Knight of the Body to King Edward IV.
Second son of Sir James Berkeley and his third wife, Isabel Mowbray, grandson of Sir James Berkeley and Elizabeth Bluet, Sir Thomas Mowbray and Elizabeth Arundel.
Maurice married Isabel Meade, the daughter of London merchant Philip Meade and his wife, Isabel. They married in 1465 and had three sons and one daughter: Sir Maurice Lord Berkeley, Sir Thomas Lord Berkeley, James and Anne, wife of William Denys.
Nicknamed "the Lawier", he was heir to his older brother, William, Marquis of Berkeley, who completely disinherited him. After his brother's death he sued and recovered over fifty lands and manors that had been removed illegally from him. He was also co-heir to a cousin, Thomas Grenville Cokesey, and received the manors of Tetbury, Gloucestershie and Manningford Bruce, Wiltshire. Through his wife, they inherited and lived at Thornbury, Gloucester.
"As soon as the inquisitions after his brother's death were returned into Chancery, Maurice commenced proceedings to recover from the Crown some of the manors which the Marquess had given away, being advised that such alienations were illegal, and contrary to some old settlements and entails. In these litigations he was generally successful, the late Marquess, in his anxiety to barter his lands for honours and patronage, having often overlooked the nature of the titles by which he held them. Maurice's first success was the recovery of the manor of Sages in Slimbridge, consisting of seven tenements and 290 acres of land, and he entered into possession and held his first court there in 1499. Many other similar suits followed, with the like success, and while these were going on the manor and borough of Tetbury, and several others. descended to him as one of the heirs of the lord Breouse. In 1505 he claimed and recovered the advowson of the Church of Wotton-under-Edge, but immediately made it over to the Abbey of Tewkesbury. He also commenced a suit to recover the advowson of Slimbridge, held by Magdalen College, Oxford, which was settled by a compromise. The College retaining the advowson but paying him a sum of money, and undertaking to remember him in their prayers.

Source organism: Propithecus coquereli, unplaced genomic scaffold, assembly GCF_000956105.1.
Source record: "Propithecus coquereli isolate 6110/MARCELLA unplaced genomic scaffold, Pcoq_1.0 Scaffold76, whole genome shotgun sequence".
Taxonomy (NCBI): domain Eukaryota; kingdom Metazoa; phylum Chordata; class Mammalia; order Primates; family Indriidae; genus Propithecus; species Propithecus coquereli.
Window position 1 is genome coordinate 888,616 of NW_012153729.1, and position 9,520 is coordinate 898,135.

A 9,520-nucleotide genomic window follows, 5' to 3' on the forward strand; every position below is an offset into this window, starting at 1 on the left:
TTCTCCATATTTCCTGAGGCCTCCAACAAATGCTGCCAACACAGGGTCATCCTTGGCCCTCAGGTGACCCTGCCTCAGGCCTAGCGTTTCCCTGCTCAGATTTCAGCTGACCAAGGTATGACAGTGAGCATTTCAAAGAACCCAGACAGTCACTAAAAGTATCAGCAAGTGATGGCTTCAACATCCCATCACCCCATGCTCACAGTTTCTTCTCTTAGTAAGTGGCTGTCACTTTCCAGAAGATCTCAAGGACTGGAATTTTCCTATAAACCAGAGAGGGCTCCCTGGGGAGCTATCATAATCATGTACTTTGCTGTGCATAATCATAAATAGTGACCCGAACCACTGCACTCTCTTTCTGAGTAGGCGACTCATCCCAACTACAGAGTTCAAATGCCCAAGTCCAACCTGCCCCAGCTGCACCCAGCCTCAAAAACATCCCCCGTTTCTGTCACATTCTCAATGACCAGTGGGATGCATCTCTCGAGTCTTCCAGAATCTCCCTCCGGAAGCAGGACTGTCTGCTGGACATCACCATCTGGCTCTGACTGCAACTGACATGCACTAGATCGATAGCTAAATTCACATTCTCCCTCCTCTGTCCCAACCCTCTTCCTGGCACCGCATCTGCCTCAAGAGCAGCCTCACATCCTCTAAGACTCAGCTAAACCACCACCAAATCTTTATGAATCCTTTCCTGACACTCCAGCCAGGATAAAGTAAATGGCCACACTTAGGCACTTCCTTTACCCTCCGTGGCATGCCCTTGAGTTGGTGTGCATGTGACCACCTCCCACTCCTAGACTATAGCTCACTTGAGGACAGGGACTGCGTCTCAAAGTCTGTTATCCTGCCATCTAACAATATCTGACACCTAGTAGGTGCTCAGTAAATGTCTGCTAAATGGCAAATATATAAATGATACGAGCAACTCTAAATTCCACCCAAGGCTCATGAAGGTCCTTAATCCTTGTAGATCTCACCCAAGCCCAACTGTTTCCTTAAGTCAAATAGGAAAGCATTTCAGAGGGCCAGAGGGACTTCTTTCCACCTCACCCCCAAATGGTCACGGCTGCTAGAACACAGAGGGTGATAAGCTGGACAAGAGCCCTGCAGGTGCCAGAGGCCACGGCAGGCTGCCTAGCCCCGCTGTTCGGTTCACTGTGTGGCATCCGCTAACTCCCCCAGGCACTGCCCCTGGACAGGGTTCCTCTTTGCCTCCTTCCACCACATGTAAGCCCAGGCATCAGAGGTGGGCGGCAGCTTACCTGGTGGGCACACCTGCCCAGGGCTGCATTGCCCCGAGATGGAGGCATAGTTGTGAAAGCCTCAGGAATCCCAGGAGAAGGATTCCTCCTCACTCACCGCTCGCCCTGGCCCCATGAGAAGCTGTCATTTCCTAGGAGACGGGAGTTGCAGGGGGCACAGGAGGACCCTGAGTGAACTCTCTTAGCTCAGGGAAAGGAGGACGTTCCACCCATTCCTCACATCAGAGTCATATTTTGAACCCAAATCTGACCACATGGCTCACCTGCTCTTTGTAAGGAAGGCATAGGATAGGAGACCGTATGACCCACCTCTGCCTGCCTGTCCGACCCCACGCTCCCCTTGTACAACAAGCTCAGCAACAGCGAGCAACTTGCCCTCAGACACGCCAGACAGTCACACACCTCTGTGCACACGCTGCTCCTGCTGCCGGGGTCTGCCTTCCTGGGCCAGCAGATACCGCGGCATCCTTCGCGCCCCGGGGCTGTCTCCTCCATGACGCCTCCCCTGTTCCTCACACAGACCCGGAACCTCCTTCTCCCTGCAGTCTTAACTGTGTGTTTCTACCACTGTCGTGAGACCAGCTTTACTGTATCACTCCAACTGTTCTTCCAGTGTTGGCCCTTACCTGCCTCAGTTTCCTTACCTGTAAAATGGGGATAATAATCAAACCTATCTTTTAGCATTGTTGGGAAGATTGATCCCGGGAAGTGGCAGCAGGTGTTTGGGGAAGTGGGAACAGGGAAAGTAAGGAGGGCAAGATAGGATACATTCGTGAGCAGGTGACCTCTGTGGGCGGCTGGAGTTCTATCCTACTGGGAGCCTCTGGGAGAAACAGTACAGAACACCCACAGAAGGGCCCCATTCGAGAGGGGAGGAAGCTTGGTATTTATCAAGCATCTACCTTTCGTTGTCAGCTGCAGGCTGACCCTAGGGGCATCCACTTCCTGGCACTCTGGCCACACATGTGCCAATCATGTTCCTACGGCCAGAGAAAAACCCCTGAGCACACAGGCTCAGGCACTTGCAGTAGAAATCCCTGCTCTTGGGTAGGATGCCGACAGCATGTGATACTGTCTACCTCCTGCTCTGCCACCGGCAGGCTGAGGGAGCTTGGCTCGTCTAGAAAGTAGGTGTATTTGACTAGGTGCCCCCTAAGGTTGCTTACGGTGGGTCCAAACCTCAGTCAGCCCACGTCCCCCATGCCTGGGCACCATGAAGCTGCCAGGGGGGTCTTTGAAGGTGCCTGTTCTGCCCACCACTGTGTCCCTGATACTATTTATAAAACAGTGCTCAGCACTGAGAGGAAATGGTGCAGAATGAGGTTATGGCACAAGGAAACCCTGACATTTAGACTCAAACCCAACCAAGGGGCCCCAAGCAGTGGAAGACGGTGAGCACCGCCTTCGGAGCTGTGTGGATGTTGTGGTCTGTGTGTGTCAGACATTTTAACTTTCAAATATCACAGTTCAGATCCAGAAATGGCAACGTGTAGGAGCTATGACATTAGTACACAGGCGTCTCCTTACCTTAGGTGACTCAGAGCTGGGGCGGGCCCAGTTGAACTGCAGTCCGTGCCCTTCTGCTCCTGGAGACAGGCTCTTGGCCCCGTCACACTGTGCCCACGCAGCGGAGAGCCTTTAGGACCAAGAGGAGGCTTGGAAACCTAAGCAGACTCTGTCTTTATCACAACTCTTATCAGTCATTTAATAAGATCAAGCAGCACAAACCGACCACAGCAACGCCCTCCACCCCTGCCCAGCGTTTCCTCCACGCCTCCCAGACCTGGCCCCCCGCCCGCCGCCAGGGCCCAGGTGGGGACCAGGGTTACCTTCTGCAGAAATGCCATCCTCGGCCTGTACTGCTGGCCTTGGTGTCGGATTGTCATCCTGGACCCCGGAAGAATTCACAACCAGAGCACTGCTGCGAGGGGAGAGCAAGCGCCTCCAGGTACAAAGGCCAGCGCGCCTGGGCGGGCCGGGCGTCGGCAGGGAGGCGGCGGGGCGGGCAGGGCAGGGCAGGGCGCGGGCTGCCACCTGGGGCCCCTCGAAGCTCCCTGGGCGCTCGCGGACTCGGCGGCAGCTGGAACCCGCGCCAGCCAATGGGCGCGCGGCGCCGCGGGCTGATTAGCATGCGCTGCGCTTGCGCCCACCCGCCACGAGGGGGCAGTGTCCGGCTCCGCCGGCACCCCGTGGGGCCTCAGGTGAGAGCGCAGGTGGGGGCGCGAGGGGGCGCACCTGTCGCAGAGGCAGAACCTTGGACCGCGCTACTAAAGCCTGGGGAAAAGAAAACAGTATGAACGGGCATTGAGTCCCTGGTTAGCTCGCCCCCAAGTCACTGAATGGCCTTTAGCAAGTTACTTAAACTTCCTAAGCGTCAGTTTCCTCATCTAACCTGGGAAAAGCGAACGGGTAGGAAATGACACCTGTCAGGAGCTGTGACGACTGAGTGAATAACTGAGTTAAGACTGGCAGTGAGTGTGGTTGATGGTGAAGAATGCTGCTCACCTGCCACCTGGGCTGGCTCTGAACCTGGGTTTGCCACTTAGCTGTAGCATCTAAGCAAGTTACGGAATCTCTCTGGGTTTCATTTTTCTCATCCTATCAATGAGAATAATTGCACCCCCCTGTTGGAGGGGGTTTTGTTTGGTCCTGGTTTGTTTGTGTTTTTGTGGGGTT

In his journeys to and from London, and when visiting his manor of Callowden, near Coventry, finding that he and his suite were not received at the Monastery of Combe, in Warwickshire, with the honour and respect due to him as descendant from one of its founders, Maurice exhibited a bill in Chancery against the Abbot and Monks, claiming his rights in respect of his descent from Thomas Mowbray, Duke of Norfolk, their founder, and obtained an acknowledgement of his claim." Unknown source.
Maurice died in 1506, and was buried with Isabel in the Church of the Augustine Friars, in London. His eldest son, Maurice, succeeded him.